Dogs leaving the ICU carry a very large multi-drug resistant enterococcal population with capacity for biofilm formation and horizontal gene transfer.

Ghosh A, Dowd SE, Zurek L - PLoS ONE (2011)

Antibiotic resistance profile of enterococci from the feces of ICU dogs.AM = ampicillin, TET = tetracycline, D = doxycycline, GM = gentamicin, STR = streptomycin, E = erythromycin, ENO = enrofloxacin, VA = vancomycin, Q/D = quinupristin/dalfopristin, LIN = linezolid, NF = nitrofurantoin, TGC = tigecycline, ICU = intensive care unit. *not applicable for E. faecalis isolates due to their intrinsic resistance.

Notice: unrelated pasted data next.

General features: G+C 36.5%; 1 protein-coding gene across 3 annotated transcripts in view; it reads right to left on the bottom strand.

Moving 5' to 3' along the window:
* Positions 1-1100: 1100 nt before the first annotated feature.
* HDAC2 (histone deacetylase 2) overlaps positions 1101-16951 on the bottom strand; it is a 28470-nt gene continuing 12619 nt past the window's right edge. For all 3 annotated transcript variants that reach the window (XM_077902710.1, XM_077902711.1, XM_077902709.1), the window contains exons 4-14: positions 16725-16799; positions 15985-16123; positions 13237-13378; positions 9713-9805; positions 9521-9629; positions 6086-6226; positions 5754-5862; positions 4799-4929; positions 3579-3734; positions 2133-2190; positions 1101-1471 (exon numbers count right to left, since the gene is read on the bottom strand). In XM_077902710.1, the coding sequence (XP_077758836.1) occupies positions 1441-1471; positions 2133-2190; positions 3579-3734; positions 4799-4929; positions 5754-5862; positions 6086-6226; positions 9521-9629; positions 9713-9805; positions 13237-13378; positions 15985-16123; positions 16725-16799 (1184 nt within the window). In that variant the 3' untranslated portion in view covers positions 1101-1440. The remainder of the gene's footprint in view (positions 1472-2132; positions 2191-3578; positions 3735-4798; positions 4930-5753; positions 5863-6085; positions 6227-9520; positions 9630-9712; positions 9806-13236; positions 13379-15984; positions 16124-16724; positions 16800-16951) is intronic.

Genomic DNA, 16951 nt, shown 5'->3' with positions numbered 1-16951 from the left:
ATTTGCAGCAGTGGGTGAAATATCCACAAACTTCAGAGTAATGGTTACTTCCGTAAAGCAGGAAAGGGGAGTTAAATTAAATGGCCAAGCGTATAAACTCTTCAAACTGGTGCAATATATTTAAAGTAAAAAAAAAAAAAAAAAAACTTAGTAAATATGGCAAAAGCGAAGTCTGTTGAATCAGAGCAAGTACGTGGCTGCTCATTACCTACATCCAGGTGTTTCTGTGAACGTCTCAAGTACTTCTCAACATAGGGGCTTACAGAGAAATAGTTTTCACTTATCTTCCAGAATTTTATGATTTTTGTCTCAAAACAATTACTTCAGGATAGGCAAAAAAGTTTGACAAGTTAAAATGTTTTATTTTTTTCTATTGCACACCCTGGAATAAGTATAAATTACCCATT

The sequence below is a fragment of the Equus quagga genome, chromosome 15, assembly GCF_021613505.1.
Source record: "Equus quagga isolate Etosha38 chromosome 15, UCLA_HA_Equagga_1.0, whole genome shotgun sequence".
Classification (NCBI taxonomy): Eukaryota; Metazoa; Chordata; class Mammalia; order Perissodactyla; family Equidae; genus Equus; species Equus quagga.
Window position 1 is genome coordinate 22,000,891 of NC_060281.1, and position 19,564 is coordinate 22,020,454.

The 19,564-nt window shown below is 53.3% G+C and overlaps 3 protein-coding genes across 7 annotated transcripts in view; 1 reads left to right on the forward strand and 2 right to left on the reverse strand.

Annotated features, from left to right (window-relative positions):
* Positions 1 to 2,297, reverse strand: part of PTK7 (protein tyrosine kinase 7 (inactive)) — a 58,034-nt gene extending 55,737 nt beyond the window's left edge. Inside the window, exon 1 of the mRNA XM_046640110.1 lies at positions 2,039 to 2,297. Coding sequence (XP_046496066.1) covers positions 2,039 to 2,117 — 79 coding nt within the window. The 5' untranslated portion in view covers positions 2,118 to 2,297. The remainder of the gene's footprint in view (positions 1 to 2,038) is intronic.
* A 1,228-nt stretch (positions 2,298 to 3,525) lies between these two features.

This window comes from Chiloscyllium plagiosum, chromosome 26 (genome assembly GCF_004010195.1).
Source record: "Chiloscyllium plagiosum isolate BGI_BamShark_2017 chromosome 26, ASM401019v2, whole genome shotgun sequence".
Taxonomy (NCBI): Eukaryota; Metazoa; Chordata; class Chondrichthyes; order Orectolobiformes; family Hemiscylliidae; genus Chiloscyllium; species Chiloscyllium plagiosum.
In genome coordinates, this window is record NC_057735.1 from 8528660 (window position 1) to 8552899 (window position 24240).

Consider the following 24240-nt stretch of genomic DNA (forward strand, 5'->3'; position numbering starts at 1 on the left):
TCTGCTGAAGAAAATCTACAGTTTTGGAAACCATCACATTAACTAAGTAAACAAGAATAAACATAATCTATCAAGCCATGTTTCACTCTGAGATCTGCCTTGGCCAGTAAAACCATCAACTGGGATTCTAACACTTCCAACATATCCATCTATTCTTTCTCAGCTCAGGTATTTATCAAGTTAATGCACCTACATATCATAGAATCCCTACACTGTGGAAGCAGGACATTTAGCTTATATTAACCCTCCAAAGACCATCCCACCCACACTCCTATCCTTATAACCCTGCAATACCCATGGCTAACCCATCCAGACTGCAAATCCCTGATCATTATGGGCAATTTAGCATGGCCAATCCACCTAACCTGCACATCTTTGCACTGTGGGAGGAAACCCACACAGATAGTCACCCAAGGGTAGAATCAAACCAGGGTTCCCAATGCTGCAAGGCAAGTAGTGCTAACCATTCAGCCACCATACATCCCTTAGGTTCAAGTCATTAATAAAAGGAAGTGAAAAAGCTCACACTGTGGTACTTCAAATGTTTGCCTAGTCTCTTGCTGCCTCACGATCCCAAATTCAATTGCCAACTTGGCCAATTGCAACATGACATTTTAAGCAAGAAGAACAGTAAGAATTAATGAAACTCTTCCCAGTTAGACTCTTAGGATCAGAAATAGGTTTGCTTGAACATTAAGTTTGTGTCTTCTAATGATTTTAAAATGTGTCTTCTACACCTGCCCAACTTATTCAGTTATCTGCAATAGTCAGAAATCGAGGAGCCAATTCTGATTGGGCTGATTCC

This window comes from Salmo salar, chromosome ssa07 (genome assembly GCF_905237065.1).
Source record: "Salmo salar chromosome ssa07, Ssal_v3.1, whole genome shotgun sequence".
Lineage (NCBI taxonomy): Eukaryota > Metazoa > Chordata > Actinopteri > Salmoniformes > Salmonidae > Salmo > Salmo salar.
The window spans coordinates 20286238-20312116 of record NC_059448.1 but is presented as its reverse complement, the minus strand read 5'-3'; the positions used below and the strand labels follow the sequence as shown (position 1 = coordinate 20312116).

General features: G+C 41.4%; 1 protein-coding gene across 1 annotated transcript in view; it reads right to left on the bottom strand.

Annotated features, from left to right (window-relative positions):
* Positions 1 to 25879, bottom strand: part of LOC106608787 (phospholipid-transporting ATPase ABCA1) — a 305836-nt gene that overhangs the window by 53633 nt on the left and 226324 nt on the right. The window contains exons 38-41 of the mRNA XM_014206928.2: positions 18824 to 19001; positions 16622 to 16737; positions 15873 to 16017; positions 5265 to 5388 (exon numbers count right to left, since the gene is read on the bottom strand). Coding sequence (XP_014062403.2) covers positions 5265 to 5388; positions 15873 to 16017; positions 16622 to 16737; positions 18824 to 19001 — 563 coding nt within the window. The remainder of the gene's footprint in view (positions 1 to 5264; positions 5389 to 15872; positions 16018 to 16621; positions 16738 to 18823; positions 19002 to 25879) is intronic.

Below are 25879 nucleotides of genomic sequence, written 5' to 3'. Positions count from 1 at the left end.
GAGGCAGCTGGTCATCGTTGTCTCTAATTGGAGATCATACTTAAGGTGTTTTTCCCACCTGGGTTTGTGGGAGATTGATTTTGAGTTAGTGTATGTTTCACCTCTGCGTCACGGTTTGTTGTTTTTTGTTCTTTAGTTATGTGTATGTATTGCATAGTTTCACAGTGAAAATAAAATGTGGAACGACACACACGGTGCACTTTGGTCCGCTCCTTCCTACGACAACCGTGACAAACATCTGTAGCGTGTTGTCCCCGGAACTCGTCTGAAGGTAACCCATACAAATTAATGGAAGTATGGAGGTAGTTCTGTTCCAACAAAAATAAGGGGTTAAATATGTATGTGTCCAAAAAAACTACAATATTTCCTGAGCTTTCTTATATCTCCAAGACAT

© Copyright Policy
Related In: Results  -  Collection

Show All Figures
getmorefigures.php?uid=PMC3139645&req=5

pone-0022451-g002: Antibiotic resistance profile of enterococci from the feces of ICU dogs.AM = ampicillin, TET = tetracycline, D = doxycycline, GM = gentamicin, STR = streptomycin, E = erythromycin, ENO = enrofloxacin, VA = vancomycin, Q/D = quinupristin/dalfopristin, LIN = linezolid, NF = nitrofurantoin, TGC = tigecycline, ICU = intensive care unit. *not applicable for E. faecalis isolates due to their intrinsic resistance.